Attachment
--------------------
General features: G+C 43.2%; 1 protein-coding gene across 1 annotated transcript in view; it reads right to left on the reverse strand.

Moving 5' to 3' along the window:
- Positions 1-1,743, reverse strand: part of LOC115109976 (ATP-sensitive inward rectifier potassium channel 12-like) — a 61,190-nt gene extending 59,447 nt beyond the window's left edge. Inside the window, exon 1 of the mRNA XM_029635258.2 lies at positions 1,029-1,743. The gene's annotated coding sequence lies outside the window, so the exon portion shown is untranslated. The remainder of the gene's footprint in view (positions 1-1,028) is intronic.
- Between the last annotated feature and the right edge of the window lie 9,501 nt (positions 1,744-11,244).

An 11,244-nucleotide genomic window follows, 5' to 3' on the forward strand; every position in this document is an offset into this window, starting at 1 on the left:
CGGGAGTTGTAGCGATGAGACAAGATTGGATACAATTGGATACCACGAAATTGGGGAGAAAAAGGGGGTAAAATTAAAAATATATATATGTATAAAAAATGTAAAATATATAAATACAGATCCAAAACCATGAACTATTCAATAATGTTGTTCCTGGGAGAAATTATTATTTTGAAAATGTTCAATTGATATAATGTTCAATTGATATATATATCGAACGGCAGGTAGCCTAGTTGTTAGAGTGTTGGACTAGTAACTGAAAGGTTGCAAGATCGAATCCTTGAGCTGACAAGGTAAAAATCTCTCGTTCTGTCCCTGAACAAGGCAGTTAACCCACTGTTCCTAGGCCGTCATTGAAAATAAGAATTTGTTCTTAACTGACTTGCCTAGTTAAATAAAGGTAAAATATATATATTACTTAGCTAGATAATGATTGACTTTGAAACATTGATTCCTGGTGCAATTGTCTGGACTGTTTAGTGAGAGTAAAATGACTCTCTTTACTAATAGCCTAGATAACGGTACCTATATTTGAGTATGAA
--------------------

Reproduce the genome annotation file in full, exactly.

General features: G+C 43.2%; 1 protein-coding gene across 1 annotated transcript in view; it reads right to left on the reverse strand.

Moving 5' to 3' along the window:
- Positions 1-1,743, reverse strand: part of LOC115109976 (ATP-sensitive inward rectifier potassium channel 12-like) — a 61,190-nt gene extending 59,447 nt beyond the window's left edge. Inside the window, exon 1 of the mRNA XM_029635258.2 lies at positions 1,029-1,743. The gene's annotated coding sequence lies outside the window, so the exon portion shown is untranslated. The remainder of the gene's footprint in view (positions 1-1,028) is intronic.
- Between the last annotated feature and the right edge of the window lie 9,501 nt (positions 1,744-11,244).

An 11,244-nucleotide genomic window follows, 5' to 3' on the forward strand; every position in this document is an offset into this window, starting at 1 on the left:
CGGGAGTTGTAGCGATGAGACAAGATTGGATACAATTGGATACCACGAAATTGGGGAGAAAAAGGGGGTAAAATTAAAAATATATATATGTATAAAAAATGTAAAATATATAAATACAGATCCAAAACCATGAACTATTCAATAATGTTGTTCCTGGGAGAAATTATTATTTTGAAAATGTTCAATTGATATAATGTTCAATTGATATATATATCGAACGGCAGGTAGCCTAGTTGTTAGAGTGTTGGACTAGTAACTGAAAGGTTGCAAGATCGAATCCTTGAGCTGACAAGGTAAAAATCTCTCGTTCTGTCCCTGAACAAGGCAGTTAACCCACTGTTCCTAGGCCGTCATTGAAAATAAGAATTTGTTCTTAACTGACTTGCCTAGTTAAATAAAGGTAAAATATATATATTACTTAGCTAGATAATGATTGACTTTGAAACATTGATTCCTGGTGCAATTGTCTGGACTGTTTAGTGAGAGTAAAATGACTCTCTTTACTAATAGCCTAGATAACGGTACCTATATTTGAGTATGAA